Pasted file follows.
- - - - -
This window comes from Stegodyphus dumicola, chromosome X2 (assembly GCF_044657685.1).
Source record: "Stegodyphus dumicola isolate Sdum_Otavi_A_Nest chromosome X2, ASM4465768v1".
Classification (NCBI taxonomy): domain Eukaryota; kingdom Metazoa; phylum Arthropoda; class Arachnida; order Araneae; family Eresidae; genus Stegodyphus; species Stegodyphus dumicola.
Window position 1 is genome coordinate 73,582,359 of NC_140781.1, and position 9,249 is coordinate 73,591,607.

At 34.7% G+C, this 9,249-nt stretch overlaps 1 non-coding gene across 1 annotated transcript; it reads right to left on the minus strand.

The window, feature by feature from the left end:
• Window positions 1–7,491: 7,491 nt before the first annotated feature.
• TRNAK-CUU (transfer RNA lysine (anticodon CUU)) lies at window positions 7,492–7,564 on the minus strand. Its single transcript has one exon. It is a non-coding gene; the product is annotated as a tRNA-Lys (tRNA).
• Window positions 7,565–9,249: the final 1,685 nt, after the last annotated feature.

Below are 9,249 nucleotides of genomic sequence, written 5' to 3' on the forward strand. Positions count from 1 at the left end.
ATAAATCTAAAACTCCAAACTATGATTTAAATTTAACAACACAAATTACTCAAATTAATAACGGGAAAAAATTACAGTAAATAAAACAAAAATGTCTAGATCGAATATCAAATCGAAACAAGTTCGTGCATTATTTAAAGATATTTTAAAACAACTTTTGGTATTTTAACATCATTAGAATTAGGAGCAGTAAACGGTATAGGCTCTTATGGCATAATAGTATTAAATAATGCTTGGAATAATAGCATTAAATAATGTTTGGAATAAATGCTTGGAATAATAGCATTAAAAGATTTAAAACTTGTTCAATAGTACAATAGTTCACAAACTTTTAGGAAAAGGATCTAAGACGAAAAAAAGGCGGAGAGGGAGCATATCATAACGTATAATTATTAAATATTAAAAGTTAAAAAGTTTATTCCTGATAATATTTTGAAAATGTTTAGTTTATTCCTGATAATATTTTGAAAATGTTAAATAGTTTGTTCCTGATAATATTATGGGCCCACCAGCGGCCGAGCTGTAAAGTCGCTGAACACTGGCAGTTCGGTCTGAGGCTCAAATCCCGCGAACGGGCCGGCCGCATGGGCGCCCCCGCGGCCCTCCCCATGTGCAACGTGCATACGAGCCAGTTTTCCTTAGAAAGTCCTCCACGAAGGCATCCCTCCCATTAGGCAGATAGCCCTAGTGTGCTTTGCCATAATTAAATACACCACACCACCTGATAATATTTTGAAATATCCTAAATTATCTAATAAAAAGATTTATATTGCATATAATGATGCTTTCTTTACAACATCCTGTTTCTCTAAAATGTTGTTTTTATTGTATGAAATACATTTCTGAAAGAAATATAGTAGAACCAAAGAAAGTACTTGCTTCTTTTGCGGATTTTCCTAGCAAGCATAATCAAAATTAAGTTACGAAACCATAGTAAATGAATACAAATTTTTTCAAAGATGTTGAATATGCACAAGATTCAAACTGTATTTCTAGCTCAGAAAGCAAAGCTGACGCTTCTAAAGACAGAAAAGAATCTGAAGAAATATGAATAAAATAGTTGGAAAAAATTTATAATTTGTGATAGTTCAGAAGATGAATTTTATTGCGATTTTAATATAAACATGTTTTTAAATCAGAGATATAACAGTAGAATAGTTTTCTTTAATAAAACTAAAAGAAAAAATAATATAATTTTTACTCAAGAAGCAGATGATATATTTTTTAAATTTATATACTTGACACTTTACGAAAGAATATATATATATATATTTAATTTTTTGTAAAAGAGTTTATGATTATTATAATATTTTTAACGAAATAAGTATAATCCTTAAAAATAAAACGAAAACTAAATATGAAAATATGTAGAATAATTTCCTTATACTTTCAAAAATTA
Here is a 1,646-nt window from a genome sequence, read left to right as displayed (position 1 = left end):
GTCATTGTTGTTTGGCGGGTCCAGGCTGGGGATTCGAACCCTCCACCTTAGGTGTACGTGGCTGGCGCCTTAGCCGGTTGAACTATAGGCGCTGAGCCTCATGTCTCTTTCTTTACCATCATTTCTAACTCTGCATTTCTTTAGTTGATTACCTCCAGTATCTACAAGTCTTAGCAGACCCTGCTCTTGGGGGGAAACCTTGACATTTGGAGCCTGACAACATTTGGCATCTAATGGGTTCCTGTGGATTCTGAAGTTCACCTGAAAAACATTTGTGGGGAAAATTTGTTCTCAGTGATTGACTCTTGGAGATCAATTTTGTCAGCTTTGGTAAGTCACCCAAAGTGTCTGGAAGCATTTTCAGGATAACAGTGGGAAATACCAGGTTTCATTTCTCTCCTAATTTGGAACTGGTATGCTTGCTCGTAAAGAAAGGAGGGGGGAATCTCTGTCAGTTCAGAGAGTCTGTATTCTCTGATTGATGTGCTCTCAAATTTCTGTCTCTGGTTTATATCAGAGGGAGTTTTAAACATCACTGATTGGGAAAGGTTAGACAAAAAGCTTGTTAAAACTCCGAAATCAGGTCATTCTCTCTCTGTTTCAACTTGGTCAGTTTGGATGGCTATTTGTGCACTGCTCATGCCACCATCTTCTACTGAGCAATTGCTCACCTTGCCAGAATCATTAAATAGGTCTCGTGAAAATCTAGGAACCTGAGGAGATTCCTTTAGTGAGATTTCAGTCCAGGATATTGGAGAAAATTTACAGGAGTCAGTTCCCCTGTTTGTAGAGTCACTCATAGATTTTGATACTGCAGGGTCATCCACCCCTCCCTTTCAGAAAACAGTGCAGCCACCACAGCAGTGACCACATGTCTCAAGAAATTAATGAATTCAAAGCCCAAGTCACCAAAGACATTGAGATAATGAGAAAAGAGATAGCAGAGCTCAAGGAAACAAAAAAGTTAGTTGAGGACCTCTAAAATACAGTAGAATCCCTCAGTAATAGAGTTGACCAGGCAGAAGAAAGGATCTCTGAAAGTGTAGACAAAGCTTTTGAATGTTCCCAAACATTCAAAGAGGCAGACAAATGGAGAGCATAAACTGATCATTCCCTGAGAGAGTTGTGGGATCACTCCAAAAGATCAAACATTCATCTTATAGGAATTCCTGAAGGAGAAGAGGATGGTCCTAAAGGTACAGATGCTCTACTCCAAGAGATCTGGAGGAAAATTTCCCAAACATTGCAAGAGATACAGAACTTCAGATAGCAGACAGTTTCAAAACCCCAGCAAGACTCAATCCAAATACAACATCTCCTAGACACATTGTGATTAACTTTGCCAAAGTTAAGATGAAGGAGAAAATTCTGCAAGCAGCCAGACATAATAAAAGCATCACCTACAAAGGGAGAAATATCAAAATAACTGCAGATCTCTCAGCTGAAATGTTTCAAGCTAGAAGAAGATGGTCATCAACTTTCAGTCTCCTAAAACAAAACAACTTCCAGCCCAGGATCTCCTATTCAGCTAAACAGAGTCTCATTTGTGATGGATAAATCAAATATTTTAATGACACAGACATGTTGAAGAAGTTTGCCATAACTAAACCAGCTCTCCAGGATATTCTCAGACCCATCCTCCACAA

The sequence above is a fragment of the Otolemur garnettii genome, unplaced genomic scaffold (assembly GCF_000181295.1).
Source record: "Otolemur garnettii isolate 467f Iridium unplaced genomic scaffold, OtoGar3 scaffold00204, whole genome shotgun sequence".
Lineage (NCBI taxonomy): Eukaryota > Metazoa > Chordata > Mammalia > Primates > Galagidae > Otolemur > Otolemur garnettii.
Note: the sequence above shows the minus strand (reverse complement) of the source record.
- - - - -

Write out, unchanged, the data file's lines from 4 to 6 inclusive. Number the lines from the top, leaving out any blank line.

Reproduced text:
Window position 1 is genome coordinate 73,582,359 of NC_140781.1, and position 9,249 is coordinate 73,591,607.

At 34.7% G+C, this 9,249-nt stretch overlaps 1 non-coding gene across 1 annotated transcript; it reads right to left on the minus strand.

The window, feature by feature from the left end: